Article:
“Background checks” has become the rallying cry of the anti-gun extremists. They continually villify the NRA, gun owners and politicians who oppose this “common sense measure”. So, why the opposition?

First, and foremost, the anti-gun faction and media propagandists have so misrepresented this issue, that few people, other than informed gun owners, actually understand the issue. I believe this misinformation campaign is to blame for the travesty that is Washington’s Initiative 594.

Since the Brady Law took effect in 1994, all Federal Firearms Licensees have been required to complete a background check on prospective buyers prior to completing any gun sale. BATFE reports that approximately 90 – 92% of all gun sales are made through FFL’s and are covered by this law. All sales that cross state lines, including online sales, are required to be processed through an FFL. Shipping guns is legal only between FFL’s. A majority of gun owners support these background checks. The NRA supported the passage of the law and supports NICS, the system used to perform them.

“The Gunshow Loophole” is a misleading term referring to sales between individuals where an FFL is not involved. The majority of sellers at gun shows are FFL’s who are required to do the background check. Some gun shows allow unlicensed private sellers to make sales, as well. Private sellers are not required by federal law to do background checks. In fact, in most states, a private seller is not allowed to access the system at all. Since it is a federal offense to sell a gun to a prohibited person, most sellers make an effort to avoid this by doing things such as asking to see a gun permit. BATFE and DOJ figures indicate that less than 2% of guns used by criminals were obtained at gun shows, flea markets or swap meets.
“Expanded Background Checks”, already in place in some states, usually require background checks to be done at gun shows and other such venues. Sometimes “expanded background checks” apply to other private sales as well. Most gun owners are not opposed to these background checks, either, and they weren’t met with much opposition in the states where they were passed. A CNN poll showed 83% support for gun show background checks and 70% for private sales between non-relatives.

“Universal Background Checks” is a phrase often uses interchangeably with “expanded background checks”. They are not however, the same thing. Universal Background extend the requirement from sales to any transfer and brings them into the home and family. To what extent this intrusion is required varies. The most extreme version, that passed in Washington in 2014, does not make any exceptions for family or household members, nor does it make an exception for firearms training classes. As it is written, any time a gun changes hands, however briefly,  it is subject to the background check requirement. The only exception is “certain temporary transfers” between spouses. Two unmarried household members wouldn’t qualify for exemption, nor would other close relations such as siblings, parents or children. This law requires both parties to go to the FFL and pay a fee of up ton $100 each time a gun changes hands. One spouse could not legally take the other spouse’s gun to the range without a background check before and after. The same situation would apply if someone wanted to take his father’s or brother’s rifle on a hunting trip. An instructor can no longer legally provide guns for students to use during class.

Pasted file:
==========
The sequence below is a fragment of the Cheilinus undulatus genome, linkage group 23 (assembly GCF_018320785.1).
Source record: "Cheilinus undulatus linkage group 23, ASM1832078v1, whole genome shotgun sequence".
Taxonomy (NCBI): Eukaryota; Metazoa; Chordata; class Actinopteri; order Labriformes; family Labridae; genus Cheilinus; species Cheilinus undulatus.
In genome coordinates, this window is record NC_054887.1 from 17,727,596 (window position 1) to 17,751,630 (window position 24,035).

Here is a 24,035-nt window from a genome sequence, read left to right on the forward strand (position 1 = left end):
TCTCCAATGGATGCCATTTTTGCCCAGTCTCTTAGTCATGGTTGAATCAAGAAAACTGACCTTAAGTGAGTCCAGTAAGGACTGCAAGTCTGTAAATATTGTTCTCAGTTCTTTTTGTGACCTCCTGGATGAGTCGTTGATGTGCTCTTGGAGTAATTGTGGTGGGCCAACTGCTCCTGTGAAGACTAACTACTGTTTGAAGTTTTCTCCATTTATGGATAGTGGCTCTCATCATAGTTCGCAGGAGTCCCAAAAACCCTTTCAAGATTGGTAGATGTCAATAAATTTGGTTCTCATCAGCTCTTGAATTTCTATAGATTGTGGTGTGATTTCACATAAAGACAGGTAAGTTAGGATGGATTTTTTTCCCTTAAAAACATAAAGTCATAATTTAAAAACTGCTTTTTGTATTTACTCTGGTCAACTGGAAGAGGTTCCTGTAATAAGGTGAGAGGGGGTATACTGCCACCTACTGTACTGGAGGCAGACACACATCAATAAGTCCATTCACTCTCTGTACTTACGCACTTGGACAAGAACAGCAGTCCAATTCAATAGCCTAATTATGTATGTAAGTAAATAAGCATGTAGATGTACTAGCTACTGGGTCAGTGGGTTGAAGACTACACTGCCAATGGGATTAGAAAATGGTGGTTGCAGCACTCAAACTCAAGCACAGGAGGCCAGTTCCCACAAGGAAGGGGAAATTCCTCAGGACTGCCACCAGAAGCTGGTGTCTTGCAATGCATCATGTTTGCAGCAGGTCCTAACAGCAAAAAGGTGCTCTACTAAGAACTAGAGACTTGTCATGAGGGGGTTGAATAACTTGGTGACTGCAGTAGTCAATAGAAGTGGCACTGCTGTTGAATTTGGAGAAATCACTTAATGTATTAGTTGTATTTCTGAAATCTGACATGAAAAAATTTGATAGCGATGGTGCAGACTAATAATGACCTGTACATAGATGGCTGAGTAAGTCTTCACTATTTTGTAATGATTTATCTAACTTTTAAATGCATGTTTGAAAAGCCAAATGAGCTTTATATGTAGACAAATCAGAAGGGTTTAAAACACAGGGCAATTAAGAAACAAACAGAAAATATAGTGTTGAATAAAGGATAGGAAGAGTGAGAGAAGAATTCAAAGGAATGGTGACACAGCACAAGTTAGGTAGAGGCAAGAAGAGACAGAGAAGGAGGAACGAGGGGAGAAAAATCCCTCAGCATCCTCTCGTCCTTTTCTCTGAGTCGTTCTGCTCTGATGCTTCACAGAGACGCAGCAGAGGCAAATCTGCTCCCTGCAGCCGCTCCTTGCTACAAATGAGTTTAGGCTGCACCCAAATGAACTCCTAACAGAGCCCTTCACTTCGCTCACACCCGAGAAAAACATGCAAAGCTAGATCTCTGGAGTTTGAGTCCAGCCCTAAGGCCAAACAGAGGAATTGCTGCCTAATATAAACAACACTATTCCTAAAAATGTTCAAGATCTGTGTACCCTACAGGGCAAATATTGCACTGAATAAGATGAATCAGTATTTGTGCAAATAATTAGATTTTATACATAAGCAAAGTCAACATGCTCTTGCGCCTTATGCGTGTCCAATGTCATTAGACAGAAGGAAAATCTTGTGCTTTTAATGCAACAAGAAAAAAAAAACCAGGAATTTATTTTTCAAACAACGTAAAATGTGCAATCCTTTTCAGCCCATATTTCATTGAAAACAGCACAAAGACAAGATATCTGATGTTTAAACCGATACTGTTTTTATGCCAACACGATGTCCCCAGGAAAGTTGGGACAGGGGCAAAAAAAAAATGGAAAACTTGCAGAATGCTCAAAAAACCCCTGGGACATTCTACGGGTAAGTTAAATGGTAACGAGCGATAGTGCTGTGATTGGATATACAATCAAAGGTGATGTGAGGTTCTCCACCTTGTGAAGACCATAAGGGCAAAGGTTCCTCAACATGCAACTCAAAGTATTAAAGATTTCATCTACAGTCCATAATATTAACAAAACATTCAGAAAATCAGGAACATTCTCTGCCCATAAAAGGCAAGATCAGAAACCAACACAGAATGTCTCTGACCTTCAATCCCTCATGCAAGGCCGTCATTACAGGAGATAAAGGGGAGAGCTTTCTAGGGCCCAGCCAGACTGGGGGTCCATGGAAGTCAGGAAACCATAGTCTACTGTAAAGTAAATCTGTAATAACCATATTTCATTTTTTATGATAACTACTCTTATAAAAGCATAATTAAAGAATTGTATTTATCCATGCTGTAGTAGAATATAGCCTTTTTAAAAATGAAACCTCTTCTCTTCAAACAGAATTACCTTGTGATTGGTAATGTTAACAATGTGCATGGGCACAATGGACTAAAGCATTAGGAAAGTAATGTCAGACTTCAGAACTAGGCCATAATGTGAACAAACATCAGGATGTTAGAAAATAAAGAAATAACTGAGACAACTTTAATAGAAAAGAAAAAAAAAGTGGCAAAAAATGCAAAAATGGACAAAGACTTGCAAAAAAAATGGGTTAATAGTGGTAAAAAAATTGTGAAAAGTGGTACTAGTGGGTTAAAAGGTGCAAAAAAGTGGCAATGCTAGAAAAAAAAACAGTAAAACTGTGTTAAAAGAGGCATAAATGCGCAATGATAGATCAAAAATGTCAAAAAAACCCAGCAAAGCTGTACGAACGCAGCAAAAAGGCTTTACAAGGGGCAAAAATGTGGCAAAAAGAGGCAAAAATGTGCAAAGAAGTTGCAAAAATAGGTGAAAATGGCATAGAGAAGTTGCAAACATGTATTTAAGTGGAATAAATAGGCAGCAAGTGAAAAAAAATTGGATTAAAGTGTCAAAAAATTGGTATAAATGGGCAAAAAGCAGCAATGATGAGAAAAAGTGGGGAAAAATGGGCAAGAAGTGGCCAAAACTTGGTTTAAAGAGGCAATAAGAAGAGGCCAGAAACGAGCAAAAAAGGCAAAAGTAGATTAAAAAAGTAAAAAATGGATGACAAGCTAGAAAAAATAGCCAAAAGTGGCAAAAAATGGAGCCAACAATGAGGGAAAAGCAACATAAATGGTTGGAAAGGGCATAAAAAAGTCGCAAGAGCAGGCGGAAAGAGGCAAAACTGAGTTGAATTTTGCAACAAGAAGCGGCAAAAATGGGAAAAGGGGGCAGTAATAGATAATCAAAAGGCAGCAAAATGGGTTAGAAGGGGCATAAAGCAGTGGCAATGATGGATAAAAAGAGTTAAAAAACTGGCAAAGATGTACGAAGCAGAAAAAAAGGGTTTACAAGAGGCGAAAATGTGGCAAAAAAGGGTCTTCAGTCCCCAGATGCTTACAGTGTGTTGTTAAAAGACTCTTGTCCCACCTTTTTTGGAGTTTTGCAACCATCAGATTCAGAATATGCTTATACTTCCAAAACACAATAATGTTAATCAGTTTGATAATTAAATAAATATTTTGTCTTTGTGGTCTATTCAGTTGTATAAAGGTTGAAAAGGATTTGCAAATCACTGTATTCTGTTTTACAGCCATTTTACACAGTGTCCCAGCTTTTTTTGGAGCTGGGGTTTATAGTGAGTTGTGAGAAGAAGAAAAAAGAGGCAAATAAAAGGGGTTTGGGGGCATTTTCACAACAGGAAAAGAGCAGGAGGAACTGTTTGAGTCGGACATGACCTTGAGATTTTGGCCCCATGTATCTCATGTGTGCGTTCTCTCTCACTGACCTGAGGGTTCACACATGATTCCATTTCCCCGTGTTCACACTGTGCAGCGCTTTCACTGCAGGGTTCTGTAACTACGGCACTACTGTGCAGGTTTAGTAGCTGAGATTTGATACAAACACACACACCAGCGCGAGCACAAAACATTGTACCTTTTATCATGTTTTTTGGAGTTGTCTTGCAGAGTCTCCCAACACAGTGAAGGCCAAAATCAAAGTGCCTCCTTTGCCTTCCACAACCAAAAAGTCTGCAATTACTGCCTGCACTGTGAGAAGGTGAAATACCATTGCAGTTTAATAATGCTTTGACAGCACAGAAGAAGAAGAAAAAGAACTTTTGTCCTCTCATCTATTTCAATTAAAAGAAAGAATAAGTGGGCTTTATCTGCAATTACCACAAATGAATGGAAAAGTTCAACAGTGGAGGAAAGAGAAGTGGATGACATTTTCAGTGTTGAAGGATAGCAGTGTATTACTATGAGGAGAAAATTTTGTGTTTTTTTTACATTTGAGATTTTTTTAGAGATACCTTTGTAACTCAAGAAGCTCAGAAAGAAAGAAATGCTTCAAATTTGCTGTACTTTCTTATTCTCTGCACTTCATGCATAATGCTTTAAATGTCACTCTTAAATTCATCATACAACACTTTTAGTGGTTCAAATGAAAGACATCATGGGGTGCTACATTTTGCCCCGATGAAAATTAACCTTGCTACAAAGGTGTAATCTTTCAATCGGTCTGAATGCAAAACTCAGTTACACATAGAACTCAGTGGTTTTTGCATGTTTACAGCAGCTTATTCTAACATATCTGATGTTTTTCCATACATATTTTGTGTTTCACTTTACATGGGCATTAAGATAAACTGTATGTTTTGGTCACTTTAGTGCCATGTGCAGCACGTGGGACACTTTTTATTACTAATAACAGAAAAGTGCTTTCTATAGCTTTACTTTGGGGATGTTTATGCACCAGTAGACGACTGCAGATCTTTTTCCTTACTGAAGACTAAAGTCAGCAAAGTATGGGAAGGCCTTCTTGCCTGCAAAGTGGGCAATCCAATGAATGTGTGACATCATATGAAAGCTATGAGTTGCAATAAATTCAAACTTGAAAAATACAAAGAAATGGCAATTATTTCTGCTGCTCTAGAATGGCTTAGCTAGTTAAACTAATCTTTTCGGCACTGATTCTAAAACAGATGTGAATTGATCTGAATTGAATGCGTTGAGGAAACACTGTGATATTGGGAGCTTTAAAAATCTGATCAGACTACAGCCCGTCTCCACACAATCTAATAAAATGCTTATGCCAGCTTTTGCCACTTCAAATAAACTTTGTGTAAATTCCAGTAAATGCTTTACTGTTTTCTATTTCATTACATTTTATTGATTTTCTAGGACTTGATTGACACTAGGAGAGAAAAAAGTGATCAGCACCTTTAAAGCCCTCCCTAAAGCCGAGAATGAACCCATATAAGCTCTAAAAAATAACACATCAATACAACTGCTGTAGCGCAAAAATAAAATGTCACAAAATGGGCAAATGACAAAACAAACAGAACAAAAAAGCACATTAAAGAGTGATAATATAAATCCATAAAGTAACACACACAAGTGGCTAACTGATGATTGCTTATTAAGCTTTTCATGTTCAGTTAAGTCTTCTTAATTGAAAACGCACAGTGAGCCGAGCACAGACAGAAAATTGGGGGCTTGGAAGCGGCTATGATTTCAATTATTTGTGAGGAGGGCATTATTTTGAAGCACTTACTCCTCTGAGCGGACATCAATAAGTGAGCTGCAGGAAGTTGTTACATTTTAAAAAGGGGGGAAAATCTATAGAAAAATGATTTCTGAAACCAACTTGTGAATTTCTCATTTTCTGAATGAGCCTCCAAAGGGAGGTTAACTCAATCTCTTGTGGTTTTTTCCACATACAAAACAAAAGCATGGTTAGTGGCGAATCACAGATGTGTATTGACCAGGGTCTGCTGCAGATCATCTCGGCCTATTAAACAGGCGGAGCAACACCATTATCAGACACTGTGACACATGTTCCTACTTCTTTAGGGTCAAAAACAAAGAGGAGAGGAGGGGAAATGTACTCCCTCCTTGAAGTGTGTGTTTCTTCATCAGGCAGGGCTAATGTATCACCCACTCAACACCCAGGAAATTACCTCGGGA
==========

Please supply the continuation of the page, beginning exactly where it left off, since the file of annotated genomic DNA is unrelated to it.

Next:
In the case of Colorado’s law, which is very similar to the failed federal bill of 2013, spouses and children are exempted for transfers between themselves. However, that law specifies that if a gun owner leaves his guns for over 72 hours, a transfer occurs and the background check requirement applies. This means that if a gun owner goes on vacation and leaves his guns at home, if someone else is in the home, background checks must be done before leaving and again when he returns for him to “transfer” his guns back to himself. There is no exception made even if the guns are in a safe. It hasn’t been specified, but due to the vagueness of the statute and this precedent, presumably this would also be the case in Washington.

Although no poll has been done regarding support for these extreme measures, the CNN poll found that support for background checks of sales between family members was only about 55%. Considering that the poll showed support dropping as the proposal in question became more intrusive, it is reasonable to suppose that support is very low for the most extreme measures which actually constitute Universal Background Checks.

The anti-gun extremists continue to use figures based on the generic question of support for “background checks” and apply them to Universal Background Checks which are a completely different thing. They also continue to blatantly lie about what Universal Background Checks are and talk about “all gun sales” and “the gun show loophole”, as though that were the extent of the laws or proposed laws.

So, now I ask: what sane person thinks it’s necessary to public safety to pay for a background check to loan a gun to one’s brother? What sane person thinks it’s “common sense” to criminalize with firearms safety classes? What sane person supports requiring a background check for a person who travels for work every time he returns and departs, to “transfer” his guns that stay in the same place? Most of all, how does any of this improve public safety?